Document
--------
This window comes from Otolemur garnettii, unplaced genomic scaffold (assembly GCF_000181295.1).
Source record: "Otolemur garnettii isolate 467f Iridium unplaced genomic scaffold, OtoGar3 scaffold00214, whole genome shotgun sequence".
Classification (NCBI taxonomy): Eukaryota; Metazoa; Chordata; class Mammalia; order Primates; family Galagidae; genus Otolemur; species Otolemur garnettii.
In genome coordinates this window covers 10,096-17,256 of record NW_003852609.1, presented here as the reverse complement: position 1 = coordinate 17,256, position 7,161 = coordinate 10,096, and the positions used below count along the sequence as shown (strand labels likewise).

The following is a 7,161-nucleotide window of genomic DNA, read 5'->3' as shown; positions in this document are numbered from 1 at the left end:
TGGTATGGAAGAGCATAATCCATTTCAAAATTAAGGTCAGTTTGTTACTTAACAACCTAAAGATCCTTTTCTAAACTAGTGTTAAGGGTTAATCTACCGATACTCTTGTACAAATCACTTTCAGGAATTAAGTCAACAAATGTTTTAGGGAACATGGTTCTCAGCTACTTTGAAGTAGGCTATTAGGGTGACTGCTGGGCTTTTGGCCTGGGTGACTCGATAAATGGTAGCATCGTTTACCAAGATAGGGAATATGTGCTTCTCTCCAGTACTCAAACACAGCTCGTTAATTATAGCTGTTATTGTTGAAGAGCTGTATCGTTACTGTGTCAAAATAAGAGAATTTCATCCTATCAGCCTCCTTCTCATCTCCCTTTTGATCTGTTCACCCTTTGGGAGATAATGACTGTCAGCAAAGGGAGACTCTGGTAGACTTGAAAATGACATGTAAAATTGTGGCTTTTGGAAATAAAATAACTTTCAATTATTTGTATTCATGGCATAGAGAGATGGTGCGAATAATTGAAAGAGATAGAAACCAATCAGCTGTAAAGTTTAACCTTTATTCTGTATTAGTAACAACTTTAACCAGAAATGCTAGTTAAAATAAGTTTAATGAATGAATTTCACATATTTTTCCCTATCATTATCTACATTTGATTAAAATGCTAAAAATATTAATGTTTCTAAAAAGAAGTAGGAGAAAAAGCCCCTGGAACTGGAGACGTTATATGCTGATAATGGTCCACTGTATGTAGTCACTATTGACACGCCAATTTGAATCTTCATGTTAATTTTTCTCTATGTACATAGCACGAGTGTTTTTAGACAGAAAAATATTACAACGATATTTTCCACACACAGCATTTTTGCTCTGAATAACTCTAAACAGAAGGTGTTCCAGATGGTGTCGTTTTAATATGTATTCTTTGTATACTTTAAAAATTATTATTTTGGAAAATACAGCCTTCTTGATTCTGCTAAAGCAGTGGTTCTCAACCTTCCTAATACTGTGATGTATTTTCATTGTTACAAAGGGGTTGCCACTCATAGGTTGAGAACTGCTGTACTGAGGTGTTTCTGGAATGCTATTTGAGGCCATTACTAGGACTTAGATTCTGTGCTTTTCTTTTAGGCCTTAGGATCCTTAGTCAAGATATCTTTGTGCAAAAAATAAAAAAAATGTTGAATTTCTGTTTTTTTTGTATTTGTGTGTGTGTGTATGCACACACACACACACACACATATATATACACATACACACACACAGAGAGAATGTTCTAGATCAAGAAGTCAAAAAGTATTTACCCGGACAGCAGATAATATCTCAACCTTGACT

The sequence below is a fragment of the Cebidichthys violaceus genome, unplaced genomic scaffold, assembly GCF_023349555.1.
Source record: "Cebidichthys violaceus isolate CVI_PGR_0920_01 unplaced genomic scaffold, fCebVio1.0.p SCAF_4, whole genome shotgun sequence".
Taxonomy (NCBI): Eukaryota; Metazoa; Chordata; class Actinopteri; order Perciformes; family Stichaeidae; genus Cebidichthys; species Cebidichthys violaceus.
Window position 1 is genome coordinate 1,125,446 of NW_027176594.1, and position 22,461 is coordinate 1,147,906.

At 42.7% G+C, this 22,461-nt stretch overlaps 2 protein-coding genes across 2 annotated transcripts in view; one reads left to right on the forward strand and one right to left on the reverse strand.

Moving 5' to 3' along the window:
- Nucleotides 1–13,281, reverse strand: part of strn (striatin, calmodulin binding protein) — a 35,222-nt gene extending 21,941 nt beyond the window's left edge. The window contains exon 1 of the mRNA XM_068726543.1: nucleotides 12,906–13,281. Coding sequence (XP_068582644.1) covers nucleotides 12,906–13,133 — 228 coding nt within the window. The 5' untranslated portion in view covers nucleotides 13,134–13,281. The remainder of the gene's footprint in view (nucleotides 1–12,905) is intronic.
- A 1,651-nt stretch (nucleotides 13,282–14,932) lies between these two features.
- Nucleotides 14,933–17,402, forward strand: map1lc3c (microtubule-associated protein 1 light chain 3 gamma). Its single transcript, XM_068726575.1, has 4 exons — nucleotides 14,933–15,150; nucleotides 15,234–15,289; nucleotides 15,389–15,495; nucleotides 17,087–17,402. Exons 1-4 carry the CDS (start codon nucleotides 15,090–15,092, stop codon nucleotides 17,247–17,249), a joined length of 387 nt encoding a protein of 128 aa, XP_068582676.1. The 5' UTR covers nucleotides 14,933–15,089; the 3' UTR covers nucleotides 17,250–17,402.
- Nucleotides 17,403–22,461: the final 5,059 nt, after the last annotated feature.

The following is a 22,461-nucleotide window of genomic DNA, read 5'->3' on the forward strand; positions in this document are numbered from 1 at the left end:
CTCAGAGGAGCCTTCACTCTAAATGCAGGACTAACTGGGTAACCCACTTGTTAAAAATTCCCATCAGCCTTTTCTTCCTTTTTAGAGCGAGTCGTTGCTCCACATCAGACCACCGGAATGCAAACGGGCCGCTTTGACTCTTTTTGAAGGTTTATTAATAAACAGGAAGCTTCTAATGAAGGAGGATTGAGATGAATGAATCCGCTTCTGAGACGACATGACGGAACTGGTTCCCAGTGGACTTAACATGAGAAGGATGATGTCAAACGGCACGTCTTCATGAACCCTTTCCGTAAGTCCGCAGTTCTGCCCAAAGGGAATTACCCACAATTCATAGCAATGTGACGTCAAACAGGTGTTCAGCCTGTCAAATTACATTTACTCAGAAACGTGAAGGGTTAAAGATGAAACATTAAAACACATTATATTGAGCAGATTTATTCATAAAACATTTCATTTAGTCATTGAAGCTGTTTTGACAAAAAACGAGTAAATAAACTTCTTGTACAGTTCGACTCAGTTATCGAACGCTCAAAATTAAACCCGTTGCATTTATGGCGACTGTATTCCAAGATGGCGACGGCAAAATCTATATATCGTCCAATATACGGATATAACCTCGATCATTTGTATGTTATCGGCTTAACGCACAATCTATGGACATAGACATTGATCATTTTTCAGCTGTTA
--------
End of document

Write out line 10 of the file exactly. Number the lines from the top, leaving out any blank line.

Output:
Window position 1 is genome coordinate 1,125,446 of NW_027176594.1, and position 22,461 is coordinate 1,147,906.